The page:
“This is taking off across Africa and is progressing rapidly in countries such as Ethiopia, where collateral management is being used to support warehouse receipt fi nancing structures,” explains Christian Bain, managing director, Coronet, pointing out that warehouse financing is being used prominently by the coffee and cotton industries in Tanzania, and that there is also strong government interest in setting up such structures in Rwanda.
And here he points out that one of the key benefi ts of warehouse financing structures for both commodity producers and traders in Africa is that it allows them more time to sell their goods, meaning that they can seek out the best price.
“They are no longer being forced to sell their inventory immediately – and are now in a better position to allow the time needed to reach out to more lucrative markets.” Banks too are benefi ting from warehouse financing structures, and other structured solutions, where collateral management services are deployed.
“Financial institutions don’t have the manpower to continuously go and manage each facility that is under their care, and this is where collateral managers fit into the picture.
By supplying daily reports to the bank, indicating stock movements and security or storage issues that may arise, the collateral manger acts as the ‘eyes and ears’ of the financier – working alongside traders but never reporting to the traders,” explains Duncan Oliphant, co-founder and general manager of Sub-Saharan Africa-based Titan Collateral Services. He points out that the majority of structured financing facilities in Africa are being put together by private banks – and collateral management is key to the success of these structures. “As part of many structured trade facilities throughout the continent, warehouse receipt financing is increasing the level of new business for collateral managers in Africa,” he says.
“In the past, long-term relationships between financialinstitutions and traders in, for example, tobacco or sugar trading, were covered by the balance sheets of the traders involved. The need for the services of reliable collateral managers has increased with facilities such as warehouse receipt financing.”
There have been suggestions that the growth of warehouse fi nancing structures in Africa may be limited by the fact that commodities move relatively quickly in and out of warehouses due to their more perishable nature.
However, Coronet’s Bain points out: “Commodities such as grain can be stored for six to nine months so long as there are inspections and certain protocols are maintained, and this is where collateral managers really come into the picture.
“Collateral management can play a big role with the tenor of the financing arranged, enabling producers to store commodities in warehouses for longer so they can ultimately market it to larger and more lucrative markets than normal.”
Middle Eastern promise In the Middle East, Dubai has taken full advantage of the opportunities presented by warehouse receipt financing as part of major government initiatives to support commodity trade flows through the emirate. (DMCC) first launched its Global Multi Commodities Receipt Market as a commodity risk mitigation platform in 2004, and then developed it further, in the wake of the financial crisis, to create TradeFlow, an electronic system that brings together all the parties involved in inventory-based financing.
The platform, which was developed in consultation with financial institutions, commodity traders and warehouse companies, allows owners of commodities, stored in rated warehouses in the UAE, to request warehouse keepers to issue ‘Tradefl ow warrants’.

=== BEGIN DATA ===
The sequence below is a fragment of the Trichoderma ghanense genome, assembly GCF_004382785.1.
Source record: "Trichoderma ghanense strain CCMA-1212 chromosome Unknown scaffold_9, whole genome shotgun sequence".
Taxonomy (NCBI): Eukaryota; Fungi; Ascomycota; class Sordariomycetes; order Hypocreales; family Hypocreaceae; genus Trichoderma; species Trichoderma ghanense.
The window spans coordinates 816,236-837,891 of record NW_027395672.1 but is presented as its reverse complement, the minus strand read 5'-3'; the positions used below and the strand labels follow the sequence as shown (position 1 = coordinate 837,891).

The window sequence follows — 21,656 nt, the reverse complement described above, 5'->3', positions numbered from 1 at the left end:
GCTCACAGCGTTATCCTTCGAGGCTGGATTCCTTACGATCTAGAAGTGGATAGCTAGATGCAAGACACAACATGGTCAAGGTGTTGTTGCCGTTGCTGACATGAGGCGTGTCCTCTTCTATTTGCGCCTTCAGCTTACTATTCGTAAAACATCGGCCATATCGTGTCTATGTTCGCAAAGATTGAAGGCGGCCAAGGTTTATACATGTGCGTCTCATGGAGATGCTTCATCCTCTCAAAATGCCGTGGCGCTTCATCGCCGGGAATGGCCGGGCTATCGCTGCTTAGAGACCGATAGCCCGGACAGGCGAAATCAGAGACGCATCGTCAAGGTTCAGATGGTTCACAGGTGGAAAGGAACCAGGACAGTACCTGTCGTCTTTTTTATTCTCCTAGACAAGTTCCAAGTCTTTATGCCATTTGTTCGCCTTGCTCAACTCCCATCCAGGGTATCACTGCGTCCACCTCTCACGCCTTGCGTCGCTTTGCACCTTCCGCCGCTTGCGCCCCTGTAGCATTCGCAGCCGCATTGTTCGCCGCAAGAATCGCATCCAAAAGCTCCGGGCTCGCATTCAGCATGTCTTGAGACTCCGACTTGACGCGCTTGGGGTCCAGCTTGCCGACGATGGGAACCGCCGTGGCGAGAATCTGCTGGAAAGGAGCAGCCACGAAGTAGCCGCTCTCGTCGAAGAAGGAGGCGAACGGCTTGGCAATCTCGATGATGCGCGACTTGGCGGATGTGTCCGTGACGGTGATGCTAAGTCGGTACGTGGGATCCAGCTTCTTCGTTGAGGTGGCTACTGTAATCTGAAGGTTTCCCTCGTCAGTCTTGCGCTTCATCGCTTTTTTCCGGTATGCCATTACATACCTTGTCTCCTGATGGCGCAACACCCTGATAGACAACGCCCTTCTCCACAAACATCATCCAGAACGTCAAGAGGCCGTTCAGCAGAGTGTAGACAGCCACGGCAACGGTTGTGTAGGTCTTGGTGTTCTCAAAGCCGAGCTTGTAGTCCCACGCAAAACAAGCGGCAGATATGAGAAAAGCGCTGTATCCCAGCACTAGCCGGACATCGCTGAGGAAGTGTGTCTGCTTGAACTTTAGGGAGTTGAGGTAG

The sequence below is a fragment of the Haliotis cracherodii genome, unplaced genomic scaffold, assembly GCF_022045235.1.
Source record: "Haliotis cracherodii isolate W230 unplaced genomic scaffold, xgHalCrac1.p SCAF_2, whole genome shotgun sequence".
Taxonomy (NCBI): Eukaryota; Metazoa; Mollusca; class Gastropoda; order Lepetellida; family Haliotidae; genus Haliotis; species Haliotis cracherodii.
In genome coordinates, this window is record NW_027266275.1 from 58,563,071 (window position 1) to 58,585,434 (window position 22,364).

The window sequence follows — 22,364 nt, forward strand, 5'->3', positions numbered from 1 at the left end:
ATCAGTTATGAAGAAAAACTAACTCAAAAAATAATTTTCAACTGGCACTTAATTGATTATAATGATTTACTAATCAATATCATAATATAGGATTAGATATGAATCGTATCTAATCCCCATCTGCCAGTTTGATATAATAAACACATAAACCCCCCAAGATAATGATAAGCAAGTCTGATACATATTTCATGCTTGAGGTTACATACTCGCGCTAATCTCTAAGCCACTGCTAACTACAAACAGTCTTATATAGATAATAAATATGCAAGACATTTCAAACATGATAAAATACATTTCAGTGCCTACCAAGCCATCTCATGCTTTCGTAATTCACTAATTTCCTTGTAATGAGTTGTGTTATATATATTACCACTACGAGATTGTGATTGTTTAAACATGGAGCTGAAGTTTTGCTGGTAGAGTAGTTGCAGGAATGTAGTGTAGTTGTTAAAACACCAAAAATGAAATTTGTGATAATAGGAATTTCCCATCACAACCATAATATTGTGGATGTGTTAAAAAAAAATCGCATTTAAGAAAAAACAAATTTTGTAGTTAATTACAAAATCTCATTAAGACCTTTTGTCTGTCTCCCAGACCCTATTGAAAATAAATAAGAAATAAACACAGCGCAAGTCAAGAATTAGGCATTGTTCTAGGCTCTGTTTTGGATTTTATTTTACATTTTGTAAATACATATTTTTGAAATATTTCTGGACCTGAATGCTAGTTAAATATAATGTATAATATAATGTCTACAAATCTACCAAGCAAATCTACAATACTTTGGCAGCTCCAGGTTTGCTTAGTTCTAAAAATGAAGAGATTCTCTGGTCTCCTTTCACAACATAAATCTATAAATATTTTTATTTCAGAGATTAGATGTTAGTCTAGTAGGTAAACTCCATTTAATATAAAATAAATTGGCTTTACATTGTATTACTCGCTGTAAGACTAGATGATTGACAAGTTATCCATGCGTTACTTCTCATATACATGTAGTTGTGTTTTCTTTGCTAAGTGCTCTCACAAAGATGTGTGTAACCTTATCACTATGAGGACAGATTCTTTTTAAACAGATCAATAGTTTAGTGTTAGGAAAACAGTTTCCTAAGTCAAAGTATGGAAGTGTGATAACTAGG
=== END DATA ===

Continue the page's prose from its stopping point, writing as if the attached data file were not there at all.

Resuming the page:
These warrants can be used by the owners to pledge benefi cial ownership or transfer title of the stored goods to financiers as collateral in return for working capital.
“We looked at the legal framework, and recognised that the most important thing was to ensure that a warehouse receipt financing involved a pledge in favour of the financier so that it could take charge of the commodities used as collateral.
“We established rules and regulations to allow the creation of enforceable pledges,” explains Paul Boots, director, DMCC Tradeflow.
He points out that the DMCC itself has also become the enforcing party in the event of a default. “In this event, we go to the warehouse concerned and actually secure the goods and make sure they do not disappear. We then work with other parties to liquidate the assets and – in a very structured way – distribute the proceeds to the interested parties.”
Although banks initially started to use the platform for small amounts, the size of pledges is getting larger and larger, according to Boots. “
There has also been a huge amount of interest from local, regional and international banks,” he says, pointing out that banks are benefiting from reduced risks; the ability to lend with more confidence; take on new customers; and also increase their credit lines.
Commodity traders, meanwhile, have been able to access early financing – and increase their credit lines, while warehouse companies too have benefited from the initiative because it has encouraged the stocking of goods in warehouses. “Some of our users – international trading companies – are using the platform in a different way to what was first envisaged,” adds Boots.
“As the warrants (electronic documents) issued by the warehouse keepers serve as evidence that the goods are warehoused here, they can be traded between companies and used to transfer ownership of the commodities.”
The DMCC is considering developing this concept to support the fi nancing of a range of warehoused inventory.
“There is a real opportunity here because of the central location of Dubai and the huge growth we are seeing in both imports and exports. Physical goods are moving in and out of Dubai on ongoing basis and there is growing demand from companies for working capital to finance this process,” says Boots. GTR